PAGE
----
SRV in the News: The upside of delayed retirement

A recent article in Maclean’s spoke about the benefits of delaying retirement and staying longer in the workforce. Featured in the business section, the article speaks mainly about the financial reasons for working past the usual retirement age (65 in Canada).

The article raises several important SRV issues however. Firstly, the inherent value of the worker role. In the SRV monograph Wolfensberger (1998) lists some of the benefits that are accorded to those who hold valued roles: “They are allowed, enabled or even requested to live in valued settings, engage in valued activities, and join valued groups; people cherish their relationships with them, and even seek them out and want to be “seen with” them (p. 44). He goes on to state that people who hold valued roles are much more likely to come into contact with other valued people. This is certainly true for the majority of people in the workforce today.

Secondly, the work role can also be seen as a protective measure for those who are at risk of falling into devalued roles. As I’ve previously written about, the elderly are at great risk of being seen in devalued roles (burden of charity, patient, sick or dying, etc.) and negatively stereotyped because of this. Staying in the work role into old age would do much to counteract negative stereotypes and help prevent a possible rapid slide into devalued roles.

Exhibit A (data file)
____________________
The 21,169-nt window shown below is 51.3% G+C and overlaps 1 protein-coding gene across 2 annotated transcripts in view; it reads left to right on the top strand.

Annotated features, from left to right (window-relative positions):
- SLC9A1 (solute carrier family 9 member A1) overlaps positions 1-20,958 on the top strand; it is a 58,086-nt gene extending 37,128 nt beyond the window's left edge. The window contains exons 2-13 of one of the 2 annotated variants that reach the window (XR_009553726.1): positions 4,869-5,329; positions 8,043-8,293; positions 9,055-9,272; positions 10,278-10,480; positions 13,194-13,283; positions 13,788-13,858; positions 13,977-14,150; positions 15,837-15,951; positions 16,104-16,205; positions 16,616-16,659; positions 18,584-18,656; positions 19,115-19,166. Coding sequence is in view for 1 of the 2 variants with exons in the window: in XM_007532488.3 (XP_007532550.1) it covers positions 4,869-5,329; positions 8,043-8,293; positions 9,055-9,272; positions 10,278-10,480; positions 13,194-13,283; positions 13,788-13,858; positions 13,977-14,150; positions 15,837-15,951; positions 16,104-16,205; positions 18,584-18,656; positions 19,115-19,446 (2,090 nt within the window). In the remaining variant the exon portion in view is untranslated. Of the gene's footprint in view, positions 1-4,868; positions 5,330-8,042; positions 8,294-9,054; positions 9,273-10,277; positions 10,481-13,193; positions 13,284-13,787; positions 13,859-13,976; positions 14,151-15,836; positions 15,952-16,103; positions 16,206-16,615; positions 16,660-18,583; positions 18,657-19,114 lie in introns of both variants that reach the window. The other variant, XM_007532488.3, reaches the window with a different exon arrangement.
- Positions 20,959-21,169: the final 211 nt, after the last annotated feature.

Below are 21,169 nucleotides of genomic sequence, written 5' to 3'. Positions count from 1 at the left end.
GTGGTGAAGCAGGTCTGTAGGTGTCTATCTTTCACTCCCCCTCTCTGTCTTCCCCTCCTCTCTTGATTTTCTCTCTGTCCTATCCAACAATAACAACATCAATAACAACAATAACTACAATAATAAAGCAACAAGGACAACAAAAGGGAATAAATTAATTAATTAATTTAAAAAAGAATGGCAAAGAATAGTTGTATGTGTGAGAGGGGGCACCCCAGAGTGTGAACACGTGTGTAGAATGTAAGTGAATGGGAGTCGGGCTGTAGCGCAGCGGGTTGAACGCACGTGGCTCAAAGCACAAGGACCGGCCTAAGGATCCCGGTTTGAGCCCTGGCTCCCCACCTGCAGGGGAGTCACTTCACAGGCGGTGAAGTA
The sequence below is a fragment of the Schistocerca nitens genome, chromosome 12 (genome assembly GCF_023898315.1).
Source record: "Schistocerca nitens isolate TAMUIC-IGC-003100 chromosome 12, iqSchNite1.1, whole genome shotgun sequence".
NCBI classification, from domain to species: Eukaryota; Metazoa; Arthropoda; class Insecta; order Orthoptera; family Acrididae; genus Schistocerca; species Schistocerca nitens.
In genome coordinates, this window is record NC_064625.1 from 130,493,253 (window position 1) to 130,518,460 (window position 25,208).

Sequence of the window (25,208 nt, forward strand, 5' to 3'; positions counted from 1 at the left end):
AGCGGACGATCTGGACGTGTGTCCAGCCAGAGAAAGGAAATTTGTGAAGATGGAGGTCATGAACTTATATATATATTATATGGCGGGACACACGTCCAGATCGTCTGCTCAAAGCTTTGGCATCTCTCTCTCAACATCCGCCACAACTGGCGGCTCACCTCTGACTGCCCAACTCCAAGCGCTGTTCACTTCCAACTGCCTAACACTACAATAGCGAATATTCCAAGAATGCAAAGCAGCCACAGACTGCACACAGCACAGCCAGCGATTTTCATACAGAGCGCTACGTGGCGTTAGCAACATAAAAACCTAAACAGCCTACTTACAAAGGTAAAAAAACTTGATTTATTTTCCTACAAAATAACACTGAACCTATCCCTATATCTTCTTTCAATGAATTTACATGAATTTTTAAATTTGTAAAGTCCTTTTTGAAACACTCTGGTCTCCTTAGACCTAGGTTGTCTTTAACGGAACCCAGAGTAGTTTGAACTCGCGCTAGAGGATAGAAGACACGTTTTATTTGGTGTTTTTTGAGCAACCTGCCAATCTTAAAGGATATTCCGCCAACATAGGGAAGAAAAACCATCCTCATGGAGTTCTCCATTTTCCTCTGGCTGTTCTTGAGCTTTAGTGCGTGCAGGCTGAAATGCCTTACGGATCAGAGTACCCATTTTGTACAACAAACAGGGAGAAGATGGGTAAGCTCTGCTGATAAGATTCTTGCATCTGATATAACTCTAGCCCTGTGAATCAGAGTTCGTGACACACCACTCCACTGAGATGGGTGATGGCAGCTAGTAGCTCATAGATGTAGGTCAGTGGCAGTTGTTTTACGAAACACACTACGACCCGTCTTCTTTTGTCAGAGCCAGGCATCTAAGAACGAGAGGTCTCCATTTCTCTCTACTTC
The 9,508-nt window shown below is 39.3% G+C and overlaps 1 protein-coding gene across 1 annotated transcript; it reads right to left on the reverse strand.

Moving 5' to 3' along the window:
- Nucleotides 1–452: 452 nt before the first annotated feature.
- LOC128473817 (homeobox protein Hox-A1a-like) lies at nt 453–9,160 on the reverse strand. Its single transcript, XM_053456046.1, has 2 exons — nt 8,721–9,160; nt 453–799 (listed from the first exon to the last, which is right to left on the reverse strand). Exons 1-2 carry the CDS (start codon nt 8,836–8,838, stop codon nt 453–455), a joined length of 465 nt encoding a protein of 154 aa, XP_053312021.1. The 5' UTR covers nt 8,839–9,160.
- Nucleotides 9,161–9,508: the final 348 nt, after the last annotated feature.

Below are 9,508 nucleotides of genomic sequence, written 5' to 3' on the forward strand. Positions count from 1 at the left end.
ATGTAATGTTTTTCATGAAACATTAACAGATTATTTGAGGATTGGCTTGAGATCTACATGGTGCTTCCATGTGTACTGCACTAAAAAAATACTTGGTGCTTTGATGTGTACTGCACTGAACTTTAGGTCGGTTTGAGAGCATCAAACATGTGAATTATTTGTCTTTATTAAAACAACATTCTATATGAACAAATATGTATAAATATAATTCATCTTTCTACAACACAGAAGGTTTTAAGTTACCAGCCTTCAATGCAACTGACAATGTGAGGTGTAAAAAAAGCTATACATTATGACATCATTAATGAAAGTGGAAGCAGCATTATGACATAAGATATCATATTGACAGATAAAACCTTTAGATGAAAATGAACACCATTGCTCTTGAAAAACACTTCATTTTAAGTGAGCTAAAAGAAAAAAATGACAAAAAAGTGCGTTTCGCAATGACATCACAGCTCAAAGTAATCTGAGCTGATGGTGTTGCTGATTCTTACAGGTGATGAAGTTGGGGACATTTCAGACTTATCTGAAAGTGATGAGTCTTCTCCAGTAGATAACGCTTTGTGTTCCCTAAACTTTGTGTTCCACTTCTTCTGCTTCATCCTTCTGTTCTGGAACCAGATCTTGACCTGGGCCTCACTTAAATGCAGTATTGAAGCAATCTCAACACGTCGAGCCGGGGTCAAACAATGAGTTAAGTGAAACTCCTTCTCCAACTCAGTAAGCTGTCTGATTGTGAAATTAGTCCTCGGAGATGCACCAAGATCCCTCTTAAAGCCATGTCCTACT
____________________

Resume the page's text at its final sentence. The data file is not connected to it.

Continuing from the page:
At the moment, a debate rages in Canada whether the age of mandatory retirement should be raised from 65 to 67. See an interesting editorial on the topic here.

The work role has been much discussed in disability related circles as well. See the December 2009 SRV Journal for several articles related to this topic.

As always, I welcome your comments, critiques, stories, etc. on the topic.

Steve Tiffany

Posted on January 31, 2012 at 7:43 pm by stevetiff · Permalink
In: Uncategorized · Tagged with: , , , , , , ,

3 Responses

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  1. Written by Kelsey Latshaw
    on February 2, 2012 at 7:49 pm
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    This article fascinates me for various reasons. The author suggests that by retiring later than that of the retiring age (known as 65) it is more likely that that particular person will have less chances of becoming devalued. In doing this people are able to keep relationships among their fellow co-workers (keeping interpersonal interactions), continue bringing in an income, maintain a particular social standing, and take pride in work itself. This is becoming a great commonality because, according to Guyett (2012) (the link integrated into this particular blog), “the vast majority of people tell pollsters they would continue working even if they no longer needed to, including if they won the lottery.” It is because working gives people a sense of value, that they continue their jobs even when they might not need to for economic purposes.
    I think that it is important to note that a particular person of the age of 65 or more might continue working but for volunteer purposes. In many cases, this is still working and gives a person value. Wolfensberger (2004) refers to this idea when he says, “There are even an infinity of valued adult work roles that are unpaid (ie. helper at one’local church, volunteer at a watch group, tutor…)” (p.60). While these jobs are not ones that are paid, he makes the point that they are still jobs and they contribute and can be seen as valued social roles. In understanding this, it is true that many people that are 65 or older are staying it the work force (including volunteers) because of the validity it gives them-meeting their many needs as human beings and allowing them to continue to be seen as valued.